Forty years ago, no one could have imagined such a thing. This year, the “NATO Summit” is taking place in Vilnius, the capital of Lithuania, which was part of the Soviet Union until the early 1990s. The agenda of the summit includes “NATO expansion” and the “Ukraine-Russia War.”
The latest development in the ongoing expansion process was Finland becoming a NATO member. The membership of Sweden, on the other hand, depends on meeting Türkiye’s demands. Ukraine is pushing for NATO membership, but the majority of NATO members believe that the “right time” has not yet come.
US President Joe Biden has repeatedly emphasized that Ukraine’s NATO membership is not possible as long as the war continues. Meanwhile, the US is pursuing a strategy that prolongs the war as much as possible. Commentators noting that the US is waging a “proxy war” in Ukraine formulate this strategy as “continue the war until the last Ukrainian soldier stands.”
The establishment of the “NATO-Ukraine Council” is also expected to be discussed at the Vilnius Summit to facilitate Ukraine’s future NATO membership. In 2002, a similar mechanism, the “NATO-Russia Council,” was established. However, this Council became dysfunctional, lacking substance. Some NATO members are demanding that Ukraine be exempted from the conditions set for candidate countries, arguing that the process of Ukraine’s membership should be expedited.
In the context of European security architecture, NATO was established against the Soviet Union. Despite the dissolution of the Soviet Union and the Warsaw Pact, NATO continues to exist. NATO is the most powerful tool of the US in its European policy. NATO’s expansion is related to the US’s continued military presence in Europe. The US policy aims to keep Russia out of Europe. Russia’s attempts to be part of the European security architecture have been repelled.It was the Soviet Union that ended the “Cold War,” and the US treated Russia as a defeated enemy. The absence of Russia in Europe contributed to the hardening of the Russian political system in the form of “Putinism.” NATO’s expansion is the breeding ground for what is happening today.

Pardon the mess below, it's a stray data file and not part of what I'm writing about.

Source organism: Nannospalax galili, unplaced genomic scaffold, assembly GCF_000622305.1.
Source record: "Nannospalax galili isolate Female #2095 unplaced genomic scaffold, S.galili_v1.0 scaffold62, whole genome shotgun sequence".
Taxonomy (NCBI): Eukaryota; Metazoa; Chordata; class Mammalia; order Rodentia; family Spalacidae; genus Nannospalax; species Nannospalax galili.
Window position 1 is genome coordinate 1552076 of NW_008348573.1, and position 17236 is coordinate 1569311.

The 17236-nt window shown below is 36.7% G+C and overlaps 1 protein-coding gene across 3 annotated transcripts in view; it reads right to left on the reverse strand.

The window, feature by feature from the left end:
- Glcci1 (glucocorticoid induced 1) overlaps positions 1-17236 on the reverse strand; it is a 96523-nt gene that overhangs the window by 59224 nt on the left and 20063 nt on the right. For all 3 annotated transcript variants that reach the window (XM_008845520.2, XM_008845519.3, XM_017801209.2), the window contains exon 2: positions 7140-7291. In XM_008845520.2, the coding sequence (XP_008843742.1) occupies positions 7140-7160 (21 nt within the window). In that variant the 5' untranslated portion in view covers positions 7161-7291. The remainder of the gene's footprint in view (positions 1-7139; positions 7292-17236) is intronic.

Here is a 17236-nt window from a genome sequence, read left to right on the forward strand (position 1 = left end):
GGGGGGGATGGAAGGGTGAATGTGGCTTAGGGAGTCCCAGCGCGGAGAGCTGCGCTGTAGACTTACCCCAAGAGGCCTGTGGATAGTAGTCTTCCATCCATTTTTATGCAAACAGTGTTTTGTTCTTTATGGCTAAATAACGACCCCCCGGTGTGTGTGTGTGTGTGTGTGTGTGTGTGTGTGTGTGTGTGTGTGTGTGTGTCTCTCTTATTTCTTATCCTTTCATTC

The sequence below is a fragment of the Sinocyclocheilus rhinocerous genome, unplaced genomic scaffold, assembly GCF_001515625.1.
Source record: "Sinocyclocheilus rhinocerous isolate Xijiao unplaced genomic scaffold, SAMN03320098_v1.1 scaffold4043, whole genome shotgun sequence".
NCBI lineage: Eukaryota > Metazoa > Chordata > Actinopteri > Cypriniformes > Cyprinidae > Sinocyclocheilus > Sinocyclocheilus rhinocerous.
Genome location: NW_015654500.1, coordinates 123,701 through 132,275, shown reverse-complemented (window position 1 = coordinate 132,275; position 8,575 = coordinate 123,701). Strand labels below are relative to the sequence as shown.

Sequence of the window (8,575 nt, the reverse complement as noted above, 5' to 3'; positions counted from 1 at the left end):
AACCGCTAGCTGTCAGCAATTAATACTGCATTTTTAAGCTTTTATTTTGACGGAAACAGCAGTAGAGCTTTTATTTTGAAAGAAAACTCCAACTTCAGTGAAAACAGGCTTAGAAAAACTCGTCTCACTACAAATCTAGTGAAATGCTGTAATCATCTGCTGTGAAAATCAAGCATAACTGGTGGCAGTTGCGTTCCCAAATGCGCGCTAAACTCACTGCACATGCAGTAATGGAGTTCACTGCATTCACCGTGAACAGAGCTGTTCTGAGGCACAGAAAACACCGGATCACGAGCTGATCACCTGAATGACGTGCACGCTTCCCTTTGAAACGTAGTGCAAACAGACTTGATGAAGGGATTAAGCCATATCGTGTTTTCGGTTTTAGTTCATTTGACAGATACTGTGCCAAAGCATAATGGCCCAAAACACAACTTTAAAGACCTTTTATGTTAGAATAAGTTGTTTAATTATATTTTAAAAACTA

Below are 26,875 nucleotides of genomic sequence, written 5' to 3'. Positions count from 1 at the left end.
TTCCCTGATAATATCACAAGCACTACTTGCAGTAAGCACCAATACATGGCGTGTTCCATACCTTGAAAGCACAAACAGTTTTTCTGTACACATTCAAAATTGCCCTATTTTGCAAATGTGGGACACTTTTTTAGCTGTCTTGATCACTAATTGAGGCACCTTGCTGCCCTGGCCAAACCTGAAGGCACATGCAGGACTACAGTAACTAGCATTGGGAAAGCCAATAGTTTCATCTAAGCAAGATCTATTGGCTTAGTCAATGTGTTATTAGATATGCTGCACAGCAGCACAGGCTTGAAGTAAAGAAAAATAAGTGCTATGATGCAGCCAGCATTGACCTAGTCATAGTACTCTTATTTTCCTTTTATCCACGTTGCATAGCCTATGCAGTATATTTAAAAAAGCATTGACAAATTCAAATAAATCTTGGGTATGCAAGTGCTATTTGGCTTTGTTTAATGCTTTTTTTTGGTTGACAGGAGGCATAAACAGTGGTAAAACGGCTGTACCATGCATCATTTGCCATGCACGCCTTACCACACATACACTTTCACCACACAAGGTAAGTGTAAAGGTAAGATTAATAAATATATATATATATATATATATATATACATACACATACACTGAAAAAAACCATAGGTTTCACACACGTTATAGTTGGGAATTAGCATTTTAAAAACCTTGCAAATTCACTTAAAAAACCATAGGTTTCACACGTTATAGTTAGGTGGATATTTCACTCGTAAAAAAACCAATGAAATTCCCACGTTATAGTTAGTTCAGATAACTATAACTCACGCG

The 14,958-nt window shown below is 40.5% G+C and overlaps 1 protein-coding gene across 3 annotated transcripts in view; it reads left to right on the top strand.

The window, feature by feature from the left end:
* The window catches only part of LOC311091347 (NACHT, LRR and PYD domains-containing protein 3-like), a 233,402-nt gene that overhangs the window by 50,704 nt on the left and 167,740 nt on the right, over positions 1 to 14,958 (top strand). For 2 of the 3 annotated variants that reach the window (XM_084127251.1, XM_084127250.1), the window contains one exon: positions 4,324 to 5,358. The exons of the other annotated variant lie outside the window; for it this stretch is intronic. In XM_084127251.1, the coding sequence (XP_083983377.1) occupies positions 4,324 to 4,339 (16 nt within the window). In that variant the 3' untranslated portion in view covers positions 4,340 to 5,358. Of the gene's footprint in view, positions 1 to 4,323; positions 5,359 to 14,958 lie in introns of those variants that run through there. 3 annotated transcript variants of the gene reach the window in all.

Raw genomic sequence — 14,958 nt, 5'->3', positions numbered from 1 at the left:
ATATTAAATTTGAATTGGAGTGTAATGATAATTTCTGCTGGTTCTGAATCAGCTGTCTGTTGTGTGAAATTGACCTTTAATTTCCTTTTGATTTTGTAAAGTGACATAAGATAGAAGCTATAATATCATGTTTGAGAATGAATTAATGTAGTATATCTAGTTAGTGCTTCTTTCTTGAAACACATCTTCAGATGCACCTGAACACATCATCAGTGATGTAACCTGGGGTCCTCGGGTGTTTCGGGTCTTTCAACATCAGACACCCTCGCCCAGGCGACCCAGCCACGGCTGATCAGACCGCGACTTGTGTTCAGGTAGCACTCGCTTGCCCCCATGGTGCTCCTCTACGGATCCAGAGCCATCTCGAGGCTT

The US is gradually increasing the quality of the weapons it provides to Kiev. The Biden administration is now set to supply “cluster bombs” to Kiev. According to Biden, the bombs will be sent as long as the US increases the production of “155mm” artillery shells, with no permanent commitment. The “duration” aspect remains vague. In practice, this approach means the bombs will be sent as long as Kiev needs them.
NATO’s leading members, such as Germany, France, the UK, the Netherlands, Italy, and Spain, are signatories of a treaty that prohibits the use of cluster bombs. The Convention, signed by 123 countries, bans the use, production, transfer, and stockpiling of these weapons. The US, Russia, and Ukraine are not party to the agreement. Both Ukraine and Russia are using these bombs.
Biden says, “I have discussed this with our allies” regarding the transfer of cluster bombs. However, he did not specify which allies he spoke with. Cluster bombs pose a risk of harming civilians both during and after conflicts. Therefore, the countries party to the mentioned Convention are calling for a global effort to restrain the use of cluster bombs.
US Ambassador to the UN, Linda Thomas-Greenfield, strongly criticized Russia for using cluster bombs in her speech at the UN General Assembly in March 2022. In her speech, Thomas-Greenfield stated, “We have seen videos of Russian forces introducing highly lethal weapons into Ukraine’s war zone, including cluster munitions and vacuum bombs, which are banned under the Geneva Conventions.”
Two days later, the US Department of State removed the phrase “in the war zone” from the Ambassador’s speech text. A note was also added stating that the Geneva Conventions only prohibit the use of cluster bombs against civilians. This change indicates that the US was already considering sending cluster bombs to Ukraine at that time.
Another development related to the NATO Summit is the involvement of “China.” Leaders from non-NATO member countries such as Japan, Australia, South Korea, and New Zealand were invited to the summit. There are proponents within NATO, particularly the US, advocating for the alliance to take an active position against China. The participation of these four countries from the Asia-Pacific region in the summit has naturally caught Beijing’s attention.